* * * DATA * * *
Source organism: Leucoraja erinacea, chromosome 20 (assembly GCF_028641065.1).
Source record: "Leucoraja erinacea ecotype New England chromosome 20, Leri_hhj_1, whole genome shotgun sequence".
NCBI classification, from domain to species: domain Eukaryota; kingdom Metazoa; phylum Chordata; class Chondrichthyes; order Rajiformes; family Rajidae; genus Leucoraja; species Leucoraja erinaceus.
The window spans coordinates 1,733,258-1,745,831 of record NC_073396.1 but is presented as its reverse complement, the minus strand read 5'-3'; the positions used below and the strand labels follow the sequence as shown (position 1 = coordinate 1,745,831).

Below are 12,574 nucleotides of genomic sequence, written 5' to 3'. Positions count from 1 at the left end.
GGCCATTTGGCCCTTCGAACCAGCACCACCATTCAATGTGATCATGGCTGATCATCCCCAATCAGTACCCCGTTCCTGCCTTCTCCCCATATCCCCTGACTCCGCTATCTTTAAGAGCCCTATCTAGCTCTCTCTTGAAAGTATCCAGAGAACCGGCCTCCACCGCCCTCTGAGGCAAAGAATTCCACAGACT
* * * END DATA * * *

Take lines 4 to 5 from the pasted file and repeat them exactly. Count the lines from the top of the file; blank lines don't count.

The window spans coordinates 1,733,258-1,745,831 of record NC_073396.1 but is presented as its reverse complement, the minus strand read 5'-3'; the positions used below and the strand labels follow the sequence as shown (position 1 = coordinate 1,745,831).

Below are 12,574 nucleotides of genomic sequence, written 5' to 3'. Positions count from 1 at the left end.